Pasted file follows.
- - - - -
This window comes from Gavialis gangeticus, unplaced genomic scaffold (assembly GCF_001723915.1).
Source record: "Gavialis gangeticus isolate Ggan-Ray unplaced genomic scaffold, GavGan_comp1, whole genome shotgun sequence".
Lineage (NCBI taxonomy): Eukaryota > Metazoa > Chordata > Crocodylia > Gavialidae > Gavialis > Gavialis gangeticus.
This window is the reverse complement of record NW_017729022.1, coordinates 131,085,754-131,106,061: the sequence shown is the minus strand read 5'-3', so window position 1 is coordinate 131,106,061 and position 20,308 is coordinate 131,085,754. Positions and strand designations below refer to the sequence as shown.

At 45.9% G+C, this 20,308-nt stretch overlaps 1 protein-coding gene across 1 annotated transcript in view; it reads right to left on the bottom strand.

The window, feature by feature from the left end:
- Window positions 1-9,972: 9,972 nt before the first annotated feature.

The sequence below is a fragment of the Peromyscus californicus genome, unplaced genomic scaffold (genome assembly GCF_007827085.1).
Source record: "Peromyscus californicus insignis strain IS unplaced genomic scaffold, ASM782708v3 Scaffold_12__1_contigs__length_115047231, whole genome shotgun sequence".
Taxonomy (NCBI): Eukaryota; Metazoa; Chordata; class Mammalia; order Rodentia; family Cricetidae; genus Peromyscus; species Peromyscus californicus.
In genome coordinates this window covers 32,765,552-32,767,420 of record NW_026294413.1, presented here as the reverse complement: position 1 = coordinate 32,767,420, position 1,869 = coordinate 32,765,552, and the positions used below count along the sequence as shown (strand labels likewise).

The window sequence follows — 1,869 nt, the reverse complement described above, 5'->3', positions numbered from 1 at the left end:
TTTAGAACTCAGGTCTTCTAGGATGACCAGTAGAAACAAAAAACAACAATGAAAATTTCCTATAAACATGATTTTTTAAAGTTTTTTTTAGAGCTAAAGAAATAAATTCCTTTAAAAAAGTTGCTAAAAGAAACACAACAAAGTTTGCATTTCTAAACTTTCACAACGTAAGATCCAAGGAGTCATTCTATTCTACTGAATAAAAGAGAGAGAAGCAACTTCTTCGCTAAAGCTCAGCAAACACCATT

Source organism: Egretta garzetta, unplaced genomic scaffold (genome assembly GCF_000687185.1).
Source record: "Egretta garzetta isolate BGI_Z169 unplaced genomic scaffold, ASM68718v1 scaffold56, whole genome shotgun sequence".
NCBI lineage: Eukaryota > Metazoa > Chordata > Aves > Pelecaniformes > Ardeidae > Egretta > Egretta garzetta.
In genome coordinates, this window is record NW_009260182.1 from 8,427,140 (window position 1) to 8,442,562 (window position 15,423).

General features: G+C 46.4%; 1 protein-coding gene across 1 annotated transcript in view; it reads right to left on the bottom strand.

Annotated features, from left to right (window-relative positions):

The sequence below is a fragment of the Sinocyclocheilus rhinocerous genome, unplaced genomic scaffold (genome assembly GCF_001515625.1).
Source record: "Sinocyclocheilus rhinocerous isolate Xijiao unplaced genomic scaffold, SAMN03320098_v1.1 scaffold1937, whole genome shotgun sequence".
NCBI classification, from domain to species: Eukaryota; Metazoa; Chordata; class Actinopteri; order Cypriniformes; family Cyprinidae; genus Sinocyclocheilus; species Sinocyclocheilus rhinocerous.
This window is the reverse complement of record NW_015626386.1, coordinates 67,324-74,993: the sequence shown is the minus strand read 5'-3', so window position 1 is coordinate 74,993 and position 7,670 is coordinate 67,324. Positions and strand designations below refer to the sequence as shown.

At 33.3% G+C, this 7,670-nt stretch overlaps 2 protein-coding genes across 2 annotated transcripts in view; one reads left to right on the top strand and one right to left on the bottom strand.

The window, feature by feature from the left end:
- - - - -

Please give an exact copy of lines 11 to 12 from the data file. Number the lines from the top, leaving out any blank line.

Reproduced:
In genome coordinates this window covers 32,765,552-32,767,420 of record NW_026294413.1, presented here as the reverse complement: position 1 = coordinate 32,767,420, position 1,869 = coordinate 32,765,552, and the positions used below count along the sequence as shown (strand labels likewise).

The window sequence follows — 1,869 nt, the reverse complement described above, 5'->3', positions numbered from 1 at the left end: